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ITF report examines how shared services could change mobility in Lyon

Posted: 8 April 2020 |

The report presents simulations for five different scenarios in which different shared transport options replace privately-owned cars in the Lyon metropolitan area.

ITF report examines how shared services could change mobility in Lyon

The International Transport Forum (ITF) has released a report which aims to examine how new shared services could change mobility Lyon, France.

The five simulations presented in the report are said to offer insights on how shared mobility can reduce congestion, lower CO2 emissions and free public space.

The analysis also looked at quality of service, cost, citizens’ access to opportunities, interaction of shared mobility services with mass public transport and optimal operational conditions for the transition. The findings aim to provide decision makers with evidence to create new shared transport services.

The current mobility demand in the Lyon metropolitan region could be met almost entirely by shared mobility and present public transport systems, reducing private vehicles to only five per cent of the modal share, all of which would be used for carpooling, the report suggested. It claimed that a scenario where carpooling is introduced as an additional shared mobility mode would result in an 87 per cent reduction in the vehicle fleet, as some households would retain their cars.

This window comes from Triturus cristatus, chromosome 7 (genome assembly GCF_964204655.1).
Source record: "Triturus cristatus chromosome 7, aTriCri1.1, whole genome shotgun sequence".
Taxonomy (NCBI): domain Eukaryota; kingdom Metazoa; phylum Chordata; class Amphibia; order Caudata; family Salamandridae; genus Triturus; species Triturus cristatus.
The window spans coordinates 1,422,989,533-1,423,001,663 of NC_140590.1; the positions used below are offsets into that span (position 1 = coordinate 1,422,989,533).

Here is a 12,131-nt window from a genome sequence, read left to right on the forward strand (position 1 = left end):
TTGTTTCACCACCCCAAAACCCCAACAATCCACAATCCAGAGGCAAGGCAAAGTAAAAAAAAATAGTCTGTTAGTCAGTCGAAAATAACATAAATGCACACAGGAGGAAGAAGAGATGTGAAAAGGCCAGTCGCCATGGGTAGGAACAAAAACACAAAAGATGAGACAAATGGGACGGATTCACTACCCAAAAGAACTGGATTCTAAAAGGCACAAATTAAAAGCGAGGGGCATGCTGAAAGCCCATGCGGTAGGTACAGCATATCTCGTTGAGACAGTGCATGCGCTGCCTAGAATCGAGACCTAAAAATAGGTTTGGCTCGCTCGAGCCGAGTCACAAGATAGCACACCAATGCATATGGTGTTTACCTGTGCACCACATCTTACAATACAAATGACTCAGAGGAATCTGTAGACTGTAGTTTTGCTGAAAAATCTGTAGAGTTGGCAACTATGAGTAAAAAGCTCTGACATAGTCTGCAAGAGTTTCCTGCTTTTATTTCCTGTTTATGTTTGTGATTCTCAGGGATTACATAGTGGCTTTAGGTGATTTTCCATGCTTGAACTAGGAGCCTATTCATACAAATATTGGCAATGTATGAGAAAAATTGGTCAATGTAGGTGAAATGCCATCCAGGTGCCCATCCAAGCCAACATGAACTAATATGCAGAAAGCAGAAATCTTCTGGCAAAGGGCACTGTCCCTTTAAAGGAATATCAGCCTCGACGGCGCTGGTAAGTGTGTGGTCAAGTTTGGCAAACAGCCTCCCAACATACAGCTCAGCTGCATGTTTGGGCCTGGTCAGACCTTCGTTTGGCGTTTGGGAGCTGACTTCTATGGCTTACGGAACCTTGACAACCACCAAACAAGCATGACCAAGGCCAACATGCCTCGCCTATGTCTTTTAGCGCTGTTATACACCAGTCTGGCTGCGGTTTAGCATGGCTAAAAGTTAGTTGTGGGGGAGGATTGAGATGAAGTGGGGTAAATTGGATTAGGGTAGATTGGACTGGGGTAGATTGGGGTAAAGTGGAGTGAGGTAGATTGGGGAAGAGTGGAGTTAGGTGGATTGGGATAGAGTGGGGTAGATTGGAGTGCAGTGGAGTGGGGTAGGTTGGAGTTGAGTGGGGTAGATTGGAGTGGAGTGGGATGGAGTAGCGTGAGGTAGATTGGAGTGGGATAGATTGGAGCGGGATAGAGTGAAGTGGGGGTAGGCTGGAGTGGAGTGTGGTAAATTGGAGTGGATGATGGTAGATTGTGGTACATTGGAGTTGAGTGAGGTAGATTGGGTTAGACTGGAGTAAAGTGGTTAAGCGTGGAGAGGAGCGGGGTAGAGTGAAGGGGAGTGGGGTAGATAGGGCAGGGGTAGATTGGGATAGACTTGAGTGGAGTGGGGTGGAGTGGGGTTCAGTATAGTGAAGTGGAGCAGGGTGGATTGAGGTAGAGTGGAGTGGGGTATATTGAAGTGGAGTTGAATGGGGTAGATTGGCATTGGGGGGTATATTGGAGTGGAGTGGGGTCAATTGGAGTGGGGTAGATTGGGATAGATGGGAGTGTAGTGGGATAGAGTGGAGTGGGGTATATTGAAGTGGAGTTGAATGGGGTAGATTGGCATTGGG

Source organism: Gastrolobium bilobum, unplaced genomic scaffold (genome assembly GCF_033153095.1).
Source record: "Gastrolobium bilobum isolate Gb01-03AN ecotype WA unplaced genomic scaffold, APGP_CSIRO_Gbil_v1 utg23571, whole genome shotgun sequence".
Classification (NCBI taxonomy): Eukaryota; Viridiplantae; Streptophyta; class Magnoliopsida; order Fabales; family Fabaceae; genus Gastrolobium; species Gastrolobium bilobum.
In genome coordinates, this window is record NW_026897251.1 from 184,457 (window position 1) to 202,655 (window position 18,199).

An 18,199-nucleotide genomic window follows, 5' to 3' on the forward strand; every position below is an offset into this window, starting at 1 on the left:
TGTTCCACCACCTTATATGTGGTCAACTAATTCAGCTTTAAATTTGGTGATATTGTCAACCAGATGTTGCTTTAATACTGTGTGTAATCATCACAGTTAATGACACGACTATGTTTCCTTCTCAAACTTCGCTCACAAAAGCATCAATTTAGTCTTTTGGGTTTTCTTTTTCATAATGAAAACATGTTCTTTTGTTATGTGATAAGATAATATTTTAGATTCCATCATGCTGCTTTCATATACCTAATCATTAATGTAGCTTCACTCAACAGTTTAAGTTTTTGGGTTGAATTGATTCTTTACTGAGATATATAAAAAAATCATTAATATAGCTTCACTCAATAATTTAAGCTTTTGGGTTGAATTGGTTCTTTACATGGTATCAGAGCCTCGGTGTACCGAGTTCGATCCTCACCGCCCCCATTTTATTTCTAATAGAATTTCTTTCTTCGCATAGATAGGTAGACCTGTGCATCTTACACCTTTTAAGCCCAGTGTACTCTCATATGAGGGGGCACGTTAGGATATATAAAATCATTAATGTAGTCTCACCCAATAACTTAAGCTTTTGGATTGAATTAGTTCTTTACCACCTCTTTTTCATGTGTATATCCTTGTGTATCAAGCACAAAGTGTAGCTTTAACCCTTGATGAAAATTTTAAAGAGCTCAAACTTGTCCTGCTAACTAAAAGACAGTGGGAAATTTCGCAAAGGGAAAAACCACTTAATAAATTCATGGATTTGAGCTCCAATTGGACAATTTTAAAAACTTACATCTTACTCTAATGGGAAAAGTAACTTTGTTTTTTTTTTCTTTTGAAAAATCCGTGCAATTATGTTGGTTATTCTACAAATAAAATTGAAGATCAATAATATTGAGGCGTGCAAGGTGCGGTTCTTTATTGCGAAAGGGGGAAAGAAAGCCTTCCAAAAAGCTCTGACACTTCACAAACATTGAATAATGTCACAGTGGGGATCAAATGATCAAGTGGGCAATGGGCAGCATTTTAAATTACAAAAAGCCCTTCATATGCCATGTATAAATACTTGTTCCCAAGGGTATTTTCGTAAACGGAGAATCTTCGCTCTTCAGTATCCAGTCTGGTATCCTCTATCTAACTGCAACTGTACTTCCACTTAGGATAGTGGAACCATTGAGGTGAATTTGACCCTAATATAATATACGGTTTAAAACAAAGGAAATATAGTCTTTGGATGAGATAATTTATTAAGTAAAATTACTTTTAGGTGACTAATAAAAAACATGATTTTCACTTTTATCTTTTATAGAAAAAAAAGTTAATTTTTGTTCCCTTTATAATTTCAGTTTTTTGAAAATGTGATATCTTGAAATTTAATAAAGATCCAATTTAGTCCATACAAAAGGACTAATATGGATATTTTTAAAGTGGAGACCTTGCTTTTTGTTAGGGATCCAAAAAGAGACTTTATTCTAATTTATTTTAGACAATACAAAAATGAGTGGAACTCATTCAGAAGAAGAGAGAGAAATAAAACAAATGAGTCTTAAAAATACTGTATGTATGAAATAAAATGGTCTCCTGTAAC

If only 20 per cent of private car trips were replaced by shared modes, the report claimed that vehicle-kilometres would reportedly fall by 11 per cent and CO2 emissions by 12 per cent.

The report also stated that introducing shared mobility would help optimise the use of existing bus and rail-based networks, including rail, metro and light rail transit (LRT). Were the city to replace underused and inefficient bus routes with a taxi-bus system, the report suggested that shared mobility services could reduce private car use by 20 per cent and result in a 12 per cent reduction of CO2 emissions and a 16 per cent reduction in congestion.

A survey for this study found that most citizens are willing to use shared modes for direct trips or to access high capacity public transport. The majority of current public transport users said they are willing to pay a higher ticket price for the new service and most car users expected shared mobility fares to be lower than the current cost of using a private car.

The report recommended for Lyon to:

  • Integrate shared mobility services into the Lyon metropolitan region transport system
  • Create pilot projects and public awareness campaigns to achieve scale of service
  • Shared mobility services should be scaled for effectiveness
  • Integrate shared services as feeders to public transport and make taxi-buses part of the bus network
  • Ensure that transport infrastructure is adapted to meet the growing demand
  • Create legal and regulatory frameworks that encourage the uptake of shared mobility services to deliver societal benefits.

The full report can be found here.

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